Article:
The Financial Services Authority last week handed out one of its largest fines – £150,000 – to one adviser for insurance fraud.
Andrew Jeffery of Jeffery Flanders (Consulting) was fined and banned for failing to put in place insurance policies despite collecting payment from customers.
He also forged documents and correspondences to mislead insurance firms and obstructed the FSA’s investigation by failing to report changes to his company’s contact details.
The regulator also banned four individuals from a single firm – Paul Willment, Melanie Aspden, Gaenor Clayton and Barrie Duncan Aspden, who worked at Orion Direct and Peppercom. Willment was also fined £50,000.
The source of the ban and fine at Orion Direct was the actions of Barrie Duncan Aspden who with-drew over £300,000 worth of client money to set up a company called Click the Pepper.
The actions of Aspden came to light following information that the FSA received through its whistle-blowing line.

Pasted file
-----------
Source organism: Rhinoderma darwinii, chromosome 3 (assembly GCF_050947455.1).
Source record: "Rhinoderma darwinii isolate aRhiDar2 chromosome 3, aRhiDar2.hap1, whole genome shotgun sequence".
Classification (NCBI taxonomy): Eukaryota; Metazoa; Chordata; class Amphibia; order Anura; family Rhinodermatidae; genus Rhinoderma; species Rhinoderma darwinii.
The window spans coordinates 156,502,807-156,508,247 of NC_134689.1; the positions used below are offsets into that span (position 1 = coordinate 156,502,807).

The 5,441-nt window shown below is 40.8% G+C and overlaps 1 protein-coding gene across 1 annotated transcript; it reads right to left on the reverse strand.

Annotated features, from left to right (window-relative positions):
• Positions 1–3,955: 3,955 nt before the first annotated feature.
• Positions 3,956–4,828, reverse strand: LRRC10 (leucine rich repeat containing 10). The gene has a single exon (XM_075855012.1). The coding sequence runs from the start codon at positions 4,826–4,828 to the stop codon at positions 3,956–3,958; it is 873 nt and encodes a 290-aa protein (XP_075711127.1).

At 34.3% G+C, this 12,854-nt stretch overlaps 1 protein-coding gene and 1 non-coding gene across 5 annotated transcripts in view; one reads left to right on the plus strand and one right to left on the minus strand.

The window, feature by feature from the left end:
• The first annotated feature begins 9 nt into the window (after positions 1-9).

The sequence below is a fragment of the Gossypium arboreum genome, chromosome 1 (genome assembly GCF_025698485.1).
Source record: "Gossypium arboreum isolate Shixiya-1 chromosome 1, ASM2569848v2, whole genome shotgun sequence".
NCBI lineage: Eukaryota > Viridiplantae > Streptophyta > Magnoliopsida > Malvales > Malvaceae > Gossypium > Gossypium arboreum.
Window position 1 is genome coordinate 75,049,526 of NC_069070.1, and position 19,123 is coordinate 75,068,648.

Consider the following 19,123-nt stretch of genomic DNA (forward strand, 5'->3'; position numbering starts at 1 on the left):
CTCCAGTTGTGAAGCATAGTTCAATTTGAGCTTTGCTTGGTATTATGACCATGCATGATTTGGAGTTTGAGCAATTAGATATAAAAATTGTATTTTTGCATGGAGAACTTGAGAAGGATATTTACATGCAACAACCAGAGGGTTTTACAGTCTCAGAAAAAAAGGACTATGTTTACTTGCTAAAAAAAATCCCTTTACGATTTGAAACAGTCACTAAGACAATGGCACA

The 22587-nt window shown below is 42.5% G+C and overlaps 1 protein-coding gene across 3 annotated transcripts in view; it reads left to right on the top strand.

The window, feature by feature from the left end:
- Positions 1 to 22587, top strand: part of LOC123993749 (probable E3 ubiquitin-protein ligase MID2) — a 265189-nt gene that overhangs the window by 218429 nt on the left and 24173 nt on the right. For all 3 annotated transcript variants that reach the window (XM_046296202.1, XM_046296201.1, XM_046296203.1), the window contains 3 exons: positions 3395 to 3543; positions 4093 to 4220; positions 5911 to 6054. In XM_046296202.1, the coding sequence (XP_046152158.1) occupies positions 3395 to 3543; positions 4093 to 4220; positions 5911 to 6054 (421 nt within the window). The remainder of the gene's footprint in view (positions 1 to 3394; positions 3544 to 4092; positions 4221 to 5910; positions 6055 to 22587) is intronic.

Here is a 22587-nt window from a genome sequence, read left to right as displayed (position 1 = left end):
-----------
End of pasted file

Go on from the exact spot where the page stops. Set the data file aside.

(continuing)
The FSA’s small firms and contact division looked into the matter before referring it to its enforcement division for a full investigation.
The regulator says Willment rarely attended Orion’s offices, had no active involvement in managing the business and delegated his duties to Aspden, who was an un-approved employee.
While Willment was aware of the transfers of client money, he failed to challenge Aspden about it and as a result the FSA says he was able to commit insurance fraud.
Aspden’s wife Melanie and sister-in-law Gaenor Clayton have also been banned for their failure to demonstrate competence and capa-bility as directors at Orion Direct and Peppercom. They were not involved in decision-making or financial management and delegated these responsibilities to Aspden.
They also failed to ensure client funds were used solely for the purposes they were provided for. Since January the FSA has banned 14 individuals for failings relating to insurance businesses, with fines totalling over £500,000.
Margaret Cole, director of enforcement and financial crime at the FSA, says: “These individuals acted with complete disregard for the interests of their customers and the FSA’s regulatory requirements.
“Individuals holding a significant influence function role such as that of director must act with integrity as well as with the skill and dili-gence necessary to manage the businesses they are responsible for.”
She adds: “We will continue to take action against those who commit insurance fraud, as well as those who fail to prevent it.”